Top 6 Google Analytics Features for Beginners

Google Analytics is quite crammed with options, making it hard to find the useful ones. Here’s a list of the most useful features from the reporting tab, the most important one for starting.

Screen Shot 2016-05-14 at 22.20.56

#6 Dashboard

Somewhat hidden under Dashboards > Private > My Dashboard you’ll find the following metrics:

Screen Shot 2016-05-14 at 22.13.28

This gives you a good overview over your users. You see how many new users you’re gaining and how many you have in total and where they’re located. About the bounce rate you shouldn’t worry too. I’d stay clear of focusing too much on improving it, as it will improve naturally if you just provide an interesting page.

#5 Behaviour Flow

Screen Shot 2016-05-14 at 22.07.16

This view can be found under Behaviour > Behaviour Flow. This is interesting, if you have a complex website and you want to reduce the number of clicks a user needs to get to his or her goal.

#4 Pages

Here you can see which pages are doing best:

Screen Shot 2016-05-14 at 23.24.33

It’s found under Behaviour > Site Content > All Pages. This lets you know where you have done an exceptionally good job and what still needs improvement.

#3 Heat Map

In order to see which buttons get used on your page, it’s useful to install the Page Analytics (by Google) plugin for the Chrome Browser.Screen Shot 2016-05-14 at 23.35.07

Using this feedback, you can optimize your website by removing buttons that never get clicked anyways, or position important links more prominently.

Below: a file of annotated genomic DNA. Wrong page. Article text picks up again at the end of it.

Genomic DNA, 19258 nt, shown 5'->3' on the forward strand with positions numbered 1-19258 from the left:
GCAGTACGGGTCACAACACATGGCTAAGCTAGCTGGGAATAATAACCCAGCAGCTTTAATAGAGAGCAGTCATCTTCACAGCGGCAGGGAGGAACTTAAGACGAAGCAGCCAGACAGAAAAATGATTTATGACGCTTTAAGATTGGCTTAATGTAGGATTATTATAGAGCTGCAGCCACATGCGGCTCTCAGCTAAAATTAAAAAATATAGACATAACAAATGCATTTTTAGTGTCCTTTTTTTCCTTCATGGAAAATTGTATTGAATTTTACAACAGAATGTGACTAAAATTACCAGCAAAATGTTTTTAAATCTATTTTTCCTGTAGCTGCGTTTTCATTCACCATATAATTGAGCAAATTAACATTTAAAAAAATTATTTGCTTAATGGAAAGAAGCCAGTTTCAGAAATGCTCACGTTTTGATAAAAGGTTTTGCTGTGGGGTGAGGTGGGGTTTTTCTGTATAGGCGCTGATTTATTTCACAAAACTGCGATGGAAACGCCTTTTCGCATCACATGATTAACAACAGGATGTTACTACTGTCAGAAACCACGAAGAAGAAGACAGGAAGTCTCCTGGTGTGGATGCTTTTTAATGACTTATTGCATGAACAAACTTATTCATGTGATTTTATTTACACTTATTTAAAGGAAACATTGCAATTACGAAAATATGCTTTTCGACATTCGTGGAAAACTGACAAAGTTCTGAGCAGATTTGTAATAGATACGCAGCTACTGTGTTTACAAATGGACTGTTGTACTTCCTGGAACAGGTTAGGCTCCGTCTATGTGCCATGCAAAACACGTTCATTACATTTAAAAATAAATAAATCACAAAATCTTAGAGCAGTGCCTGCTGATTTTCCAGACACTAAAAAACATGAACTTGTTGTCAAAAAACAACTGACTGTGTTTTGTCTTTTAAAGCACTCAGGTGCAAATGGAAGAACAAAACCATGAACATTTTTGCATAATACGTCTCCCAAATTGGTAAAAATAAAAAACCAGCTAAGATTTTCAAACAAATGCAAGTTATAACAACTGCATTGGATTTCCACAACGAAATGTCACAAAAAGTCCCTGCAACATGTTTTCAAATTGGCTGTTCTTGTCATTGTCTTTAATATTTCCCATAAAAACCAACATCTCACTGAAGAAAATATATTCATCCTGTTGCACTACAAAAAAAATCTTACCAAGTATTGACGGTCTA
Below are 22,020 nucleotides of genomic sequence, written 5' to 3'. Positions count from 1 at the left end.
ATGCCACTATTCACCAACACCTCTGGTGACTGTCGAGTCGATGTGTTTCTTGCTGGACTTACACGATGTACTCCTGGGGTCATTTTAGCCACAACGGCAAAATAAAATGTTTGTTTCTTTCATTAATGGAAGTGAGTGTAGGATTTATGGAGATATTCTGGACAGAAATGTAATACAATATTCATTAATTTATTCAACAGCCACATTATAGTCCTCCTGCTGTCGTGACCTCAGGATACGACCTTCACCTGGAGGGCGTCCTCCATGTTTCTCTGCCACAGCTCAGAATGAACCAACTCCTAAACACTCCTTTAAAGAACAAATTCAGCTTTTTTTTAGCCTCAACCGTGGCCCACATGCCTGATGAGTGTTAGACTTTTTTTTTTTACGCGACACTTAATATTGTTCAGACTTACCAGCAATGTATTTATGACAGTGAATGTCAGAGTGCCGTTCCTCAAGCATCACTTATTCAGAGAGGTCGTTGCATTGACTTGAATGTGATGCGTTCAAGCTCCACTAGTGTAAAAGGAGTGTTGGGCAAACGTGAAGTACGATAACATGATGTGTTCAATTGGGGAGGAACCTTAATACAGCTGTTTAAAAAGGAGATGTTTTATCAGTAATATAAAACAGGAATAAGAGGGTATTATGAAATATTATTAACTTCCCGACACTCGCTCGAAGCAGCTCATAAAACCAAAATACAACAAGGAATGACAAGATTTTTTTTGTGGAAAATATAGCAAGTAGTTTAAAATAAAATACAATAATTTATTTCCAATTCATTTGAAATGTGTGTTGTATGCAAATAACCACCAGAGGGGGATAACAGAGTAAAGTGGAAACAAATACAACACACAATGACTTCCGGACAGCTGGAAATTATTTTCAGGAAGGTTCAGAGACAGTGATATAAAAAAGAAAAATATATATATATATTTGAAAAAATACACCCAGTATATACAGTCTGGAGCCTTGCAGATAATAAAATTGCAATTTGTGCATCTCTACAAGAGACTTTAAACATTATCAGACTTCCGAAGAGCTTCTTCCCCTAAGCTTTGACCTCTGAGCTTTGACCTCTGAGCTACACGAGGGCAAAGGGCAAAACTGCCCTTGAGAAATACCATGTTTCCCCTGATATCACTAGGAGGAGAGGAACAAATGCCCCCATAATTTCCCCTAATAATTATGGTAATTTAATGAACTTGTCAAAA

#2 Audience Overview (Default Screen)

Screen Shot 2016-05-14 at 22.23.23

Google Analytics sets the default screen to Audience > Overview. Here you can gain a quick overview over what’s happening on your site. Of course you’ll want Sessions and Users to increase. That’s the page you’ll get addicted to, in order to see whether traffic on your page is increasing.

#1 Connecting Search Console with Google Analytics

A really useful screen is Acquisition > Search Console > Queries. But before this will work, you’ll need to connect your search console with Google Analytics. If you don’t have you’re site registered in google search console, you have to do so first. That’s important to be found on Google in any case.

Once you have established the connection, you can see which queries resulted in an impression of your website on Google and how often the search result was clicked:

Screen Shot 2016-05-14 at 23.10.42

So for this page, you see that some impressions were displayed, but none were clicked, which will hurt the ranking in the future. The (not set) is explained by Google like so:

To protect user privacy, queries made a very small number of times or containing personal or sensitive information are grouped as “(not set)”.

It’s possible that the view is not entirely up to date:

No data is available for the 2 most recent days.

Screen Shot 2016-05-15 at 15.33.04

The SEO view is so important, because it lets you know where you rank good on Google and where you could improve. For example, if something has 100 impressions but no clicks, you might consider putting a better description on the page. Or when you already rank good in “bla” for a page, you might consider to optimize the page even more for “bla” so it’ll get to Google page one, increasing your user numbers.

Leave a Reply

Your email address will not be published.